Domesticating the future in this way, however, leaves some important things unquestioned. Policy teams tend to default to understanding society in a particular way, with talk of ‘policy levers’ and ‘what works’ standing in for an account of how social change happens and what we can know of it. This keeps policy attention on the surface of things, focused on finding ‘solutions’ to specific problems. But such a limited way of understanding social change prevents teams asking questions about how those problems arose in the first place: what underpinning social structures and mechanisms are responsible, and what can we do about those? The rise of behavioural insights and design thinking in government, with their focus on changing how things are perceived by members of the public, rather than on systemic social change, might in part be due to the ease with which they allow these politically-difficult questions to remain unasked (perhaps even making them unaskable). So the future, in practice, turns out to be something that we create through a series of sticking-plaster solutions, gradually tidying the edges of a society that’s seen as basically fine.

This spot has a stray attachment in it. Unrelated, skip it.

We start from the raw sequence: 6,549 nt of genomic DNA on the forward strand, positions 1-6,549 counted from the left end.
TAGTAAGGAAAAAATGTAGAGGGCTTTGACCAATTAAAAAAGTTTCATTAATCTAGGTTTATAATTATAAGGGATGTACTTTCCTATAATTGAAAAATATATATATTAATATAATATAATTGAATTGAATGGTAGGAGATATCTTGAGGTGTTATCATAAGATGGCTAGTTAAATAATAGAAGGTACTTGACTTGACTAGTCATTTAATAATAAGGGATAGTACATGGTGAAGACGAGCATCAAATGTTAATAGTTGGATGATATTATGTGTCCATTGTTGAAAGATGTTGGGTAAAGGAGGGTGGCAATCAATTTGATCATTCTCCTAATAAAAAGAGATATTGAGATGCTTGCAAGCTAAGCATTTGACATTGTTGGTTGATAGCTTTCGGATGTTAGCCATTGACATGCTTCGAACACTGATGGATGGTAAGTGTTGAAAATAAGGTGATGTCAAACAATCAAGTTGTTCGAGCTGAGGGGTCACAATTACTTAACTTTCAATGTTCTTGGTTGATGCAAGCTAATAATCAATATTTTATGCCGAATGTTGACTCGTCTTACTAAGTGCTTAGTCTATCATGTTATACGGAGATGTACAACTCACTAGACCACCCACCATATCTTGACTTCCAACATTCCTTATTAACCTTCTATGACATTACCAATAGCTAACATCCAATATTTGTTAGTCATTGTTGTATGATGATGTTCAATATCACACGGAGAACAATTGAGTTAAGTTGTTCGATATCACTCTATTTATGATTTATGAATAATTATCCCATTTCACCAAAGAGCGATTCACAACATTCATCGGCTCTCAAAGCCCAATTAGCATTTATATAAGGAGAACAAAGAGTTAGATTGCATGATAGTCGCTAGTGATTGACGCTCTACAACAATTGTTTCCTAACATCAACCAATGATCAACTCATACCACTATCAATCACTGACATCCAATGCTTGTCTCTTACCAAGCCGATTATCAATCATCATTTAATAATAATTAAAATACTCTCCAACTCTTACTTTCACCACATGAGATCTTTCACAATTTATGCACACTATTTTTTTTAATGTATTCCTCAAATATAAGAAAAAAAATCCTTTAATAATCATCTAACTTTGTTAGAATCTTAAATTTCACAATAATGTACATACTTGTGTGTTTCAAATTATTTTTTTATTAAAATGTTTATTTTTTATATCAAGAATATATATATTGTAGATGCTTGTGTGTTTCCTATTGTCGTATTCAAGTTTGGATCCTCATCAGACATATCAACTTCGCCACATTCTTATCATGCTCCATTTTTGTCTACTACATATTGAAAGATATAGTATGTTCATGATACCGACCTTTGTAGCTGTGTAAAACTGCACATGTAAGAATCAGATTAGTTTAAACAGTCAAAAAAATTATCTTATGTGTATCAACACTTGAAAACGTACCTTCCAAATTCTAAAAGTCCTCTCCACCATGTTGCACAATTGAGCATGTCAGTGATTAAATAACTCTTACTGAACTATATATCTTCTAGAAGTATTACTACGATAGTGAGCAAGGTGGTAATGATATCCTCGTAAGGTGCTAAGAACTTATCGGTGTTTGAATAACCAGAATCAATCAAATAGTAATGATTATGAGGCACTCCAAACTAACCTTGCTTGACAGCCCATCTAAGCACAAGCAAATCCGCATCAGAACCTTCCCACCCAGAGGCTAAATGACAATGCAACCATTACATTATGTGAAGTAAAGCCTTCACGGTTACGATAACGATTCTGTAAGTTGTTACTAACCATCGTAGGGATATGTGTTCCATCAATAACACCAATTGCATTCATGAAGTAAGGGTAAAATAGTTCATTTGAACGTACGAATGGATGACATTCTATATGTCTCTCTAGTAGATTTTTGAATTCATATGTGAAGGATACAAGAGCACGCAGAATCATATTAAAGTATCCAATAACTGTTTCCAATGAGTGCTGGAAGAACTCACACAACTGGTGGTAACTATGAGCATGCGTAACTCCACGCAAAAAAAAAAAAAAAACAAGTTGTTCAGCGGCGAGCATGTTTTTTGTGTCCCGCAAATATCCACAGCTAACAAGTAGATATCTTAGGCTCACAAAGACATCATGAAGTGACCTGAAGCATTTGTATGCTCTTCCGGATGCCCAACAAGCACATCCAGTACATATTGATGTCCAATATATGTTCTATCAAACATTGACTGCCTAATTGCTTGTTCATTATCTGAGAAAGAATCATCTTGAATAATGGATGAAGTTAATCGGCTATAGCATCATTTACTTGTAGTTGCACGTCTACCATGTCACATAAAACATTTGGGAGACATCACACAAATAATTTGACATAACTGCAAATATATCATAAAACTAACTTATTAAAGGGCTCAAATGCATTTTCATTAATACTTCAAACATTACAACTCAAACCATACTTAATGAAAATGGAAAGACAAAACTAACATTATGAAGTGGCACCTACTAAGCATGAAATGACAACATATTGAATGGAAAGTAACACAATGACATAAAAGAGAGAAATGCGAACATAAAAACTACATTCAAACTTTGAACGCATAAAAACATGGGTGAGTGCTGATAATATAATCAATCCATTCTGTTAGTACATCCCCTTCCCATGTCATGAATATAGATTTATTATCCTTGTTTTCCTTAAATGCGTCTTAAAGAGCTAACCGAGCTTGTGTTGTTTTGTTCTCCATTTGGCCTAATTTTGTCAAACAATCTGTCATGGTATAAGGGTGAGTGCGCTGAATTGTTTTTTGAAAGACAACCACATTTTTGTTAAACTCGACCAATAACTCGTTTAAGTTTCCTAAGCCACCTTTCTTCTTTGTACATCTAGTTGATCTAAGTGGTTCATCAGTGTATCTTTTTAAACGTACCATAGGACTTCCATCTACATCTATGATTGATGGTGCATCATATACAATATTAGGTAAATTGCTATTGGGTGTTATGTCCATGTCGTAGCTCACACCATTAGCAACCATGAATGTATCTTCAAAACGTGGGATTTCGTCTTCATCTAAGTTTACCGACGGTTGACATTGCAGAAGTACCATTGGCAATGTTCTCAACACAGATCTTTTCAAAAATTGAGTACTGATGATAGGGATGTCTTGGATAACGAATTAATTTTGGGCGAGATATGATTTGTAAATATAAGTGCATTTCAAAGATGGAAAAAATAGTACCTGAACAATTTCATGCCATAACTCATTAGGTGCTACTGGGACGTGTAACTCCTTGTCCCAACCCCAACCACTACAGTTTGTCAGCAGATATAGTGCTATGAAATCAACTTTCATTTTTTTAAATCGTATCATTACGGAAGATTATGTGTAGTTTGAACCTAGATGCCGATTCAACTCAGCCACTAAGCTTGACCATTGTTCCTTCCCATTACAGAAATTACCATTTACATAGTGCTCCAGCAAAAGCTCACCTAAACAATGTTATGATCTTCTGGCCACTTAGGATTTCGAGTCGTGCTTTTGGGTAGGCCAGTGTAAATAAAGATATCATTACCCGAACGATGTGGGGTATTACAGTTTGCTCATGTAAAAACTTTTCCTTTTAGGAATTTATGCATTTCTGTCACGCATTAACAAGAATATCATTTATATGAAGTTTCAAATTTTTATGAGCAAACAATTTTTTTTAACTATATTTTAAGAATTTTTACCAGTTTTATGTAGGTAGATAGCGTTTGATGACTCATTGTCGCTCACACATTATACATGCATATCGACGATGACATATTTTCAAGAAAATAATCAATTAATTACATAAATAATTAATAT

Thinking about the future in this way is not going to bring about the change we need—not even the changes we’ve signed up to, like net zero carbon emissions by 2050. But there are other ways of thinking about the future for public policy.
Study of Clouds over the Sound, Eckersberg, C.W (1825-26)
Before I go much further, I ought to emphasise a difference between the way in which design and related practices are imagined within the policy teams I worked with, and the kind of scholarly attention to the relationship between design and policy development that follows on from the critical design stance I described in the last newsletter. There are people working within the field who are deeply thoughtful about exactly the kinds of things I thought were missing from design as policy teams seemed to encounter it. Lucy Kimbell, for example, has been at the heart of explorations of how design, futures, and policy design collide and are being used to develop more inclusive and participatory practice: she’s worked with the UK’s Policy Lab, and her 2017 article with Jocelyn Bailey is a really useful overview of work in this area.
Lots of other groups think about the relationship between futures work and policy development in more sophisticated ways, too. I’m going to talk about some of the work these groups are doing in the real world in later newsletters. For now, I’m focusing on the underlying orientation to the future generally found across public policy, and the gradual spread of a new, more encouraging approach.